If then … we want to celebrate the birthday of a church with real joy, we must avoid destroying by sin the temples of God which we ourselves are.

Rich and poor

we want to make “the rich poor and the poor holy,”
and that, too, is a revolution obnoxious to the pagan man.
Dorothy Day, November 1949

Servant of God Dorothy Day was born on this day, November 8, 1897.

In today’s Gospel, Mark 12: 38-44, Jesus is contrasting the religious leaders and the rich with the poor, especially a poor widow.

The religious leaders “devour the houses of widows.” In the days of Jesus, the Roman and the temple taxes would have made life difficult for the widow who had little or nothing to live on and depended on her children and the kindness of others.

But, according to Jesus, the religious leaders often do not note the poor.

But Jesus does, sitting in a place in the Temple where he can see how people give.

In this he notes the poor widow who gives just two small coins. “She, from her poverty, has given all she had, her whole livelihood.”

Whether she was giving because she had to and was thus using up all her resources, which were being devoured by religious leaders or whether she was giving all she had out of her sense of gratitude to God for all she had received – little though it may have been, Jesus sees her as a sign of the reign of God.

She is the one who gives all she has and, hopefully, lets God and the community support her.

Would that we who have much can learn that poor widow – how to give to God all we have and all we are, trusting in the providence of God and finding in the community the source of all we really need.

In such a way we can change from being the rich who devour the homes of widows to being the “poor” who share all we have.

Martyred for greeting the outcast

“Outside, the Temple is burning, and this too is a house of God. . . .
The Jews are my brothers and sisters,
also created with an immortal soul by God!”
Father Bernhard Lichtenberg

On November 5, 1943, Father Lichtenberg died while being transported to the Dachau concentration camp.

As provost of St. Hedwig’s Cathedral in Berlin, he had been outspoken against the Nazi’s campaign for euthanasia, writing the chief physician of the Reich:

“As a human being, a Christian, a priest, and a German, I demand of you that you answer for the crimes that have been perpetrated at your bidding, and with your consent, and which will call forth the vengeance of the Lord on the heads of the German people.”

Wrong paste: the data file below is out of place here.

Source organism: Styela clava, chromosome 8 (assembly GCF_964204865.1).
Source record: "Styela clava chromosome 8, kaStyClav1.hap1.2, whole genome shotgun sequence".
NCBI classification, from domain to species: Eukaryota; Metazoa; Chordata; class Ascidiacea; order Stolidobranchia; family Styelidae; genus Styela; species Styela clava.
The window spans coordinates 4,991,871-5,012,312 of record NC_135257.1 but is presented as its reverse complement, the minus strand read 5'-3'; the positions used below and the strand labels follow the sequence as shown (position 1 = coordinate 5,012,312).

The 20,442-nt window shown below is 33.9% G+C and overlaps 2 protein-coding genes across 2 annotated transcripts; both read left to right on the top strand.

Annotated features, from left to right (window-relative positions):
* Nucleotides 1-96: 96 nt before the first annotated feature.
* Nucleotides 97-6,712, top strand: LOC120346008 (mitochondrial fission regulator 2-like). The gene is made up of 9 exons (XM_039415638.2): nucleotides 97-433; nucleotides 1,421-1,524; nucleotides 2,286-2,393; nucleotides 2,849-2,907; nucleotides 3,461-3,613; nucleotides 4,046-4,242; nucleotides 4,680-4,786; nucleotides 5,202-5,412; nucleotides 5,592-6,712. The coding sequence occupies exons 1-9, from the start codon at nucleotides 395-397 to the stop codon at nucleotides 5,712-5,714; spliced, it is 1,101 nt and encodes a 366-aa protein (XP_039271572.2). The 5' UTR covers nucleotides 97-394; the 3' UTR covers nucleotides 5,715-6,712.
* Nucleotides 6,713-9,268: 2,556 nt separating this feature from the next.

He also spoke out clearly in defense of the Jews after 1938 Kristallnacht, when the Nazis attacked Jewish businesses and homes and gave clear signs of what they planned.

He was finally arrested in 1941 after his home was searched and notes were found for a sermon denouncing a statement of a Nazi official that greeting a Jew on the street was an act of treason. He was going to respond to this with the biblical admonition, “You shall love your neighbor as yourself.”

In one sense, Father Lichtenberg was martyred for being willing to greet Jews on the streets of Berlin.

Greeting and acknowledging the marginalized, the persecuted, is a revolutionary act, an act rooted in the revolution of love that Jesus calls for among his followers.

What would happen – or, rather, what does happen – when one greets the refugee, the immigrant, the drug addict, the gang member on the street with love?

In some cases, people are mocked for their willingness to love. In other cases, they might even be locked up.

Have we come so far from Nazi Germany? Have we followers of Christ given up the call to welcome the stranger, to protect the persecuted, to put ourselves at the side of the poor?

May Blessed Bernhard Lichtenberg inspire us to stand with all those who suffer.


This post was inspired by Robert Ellsberg’s “Blessed among Us” entry in November 2015’s Give Us This Day. Subscription information available here.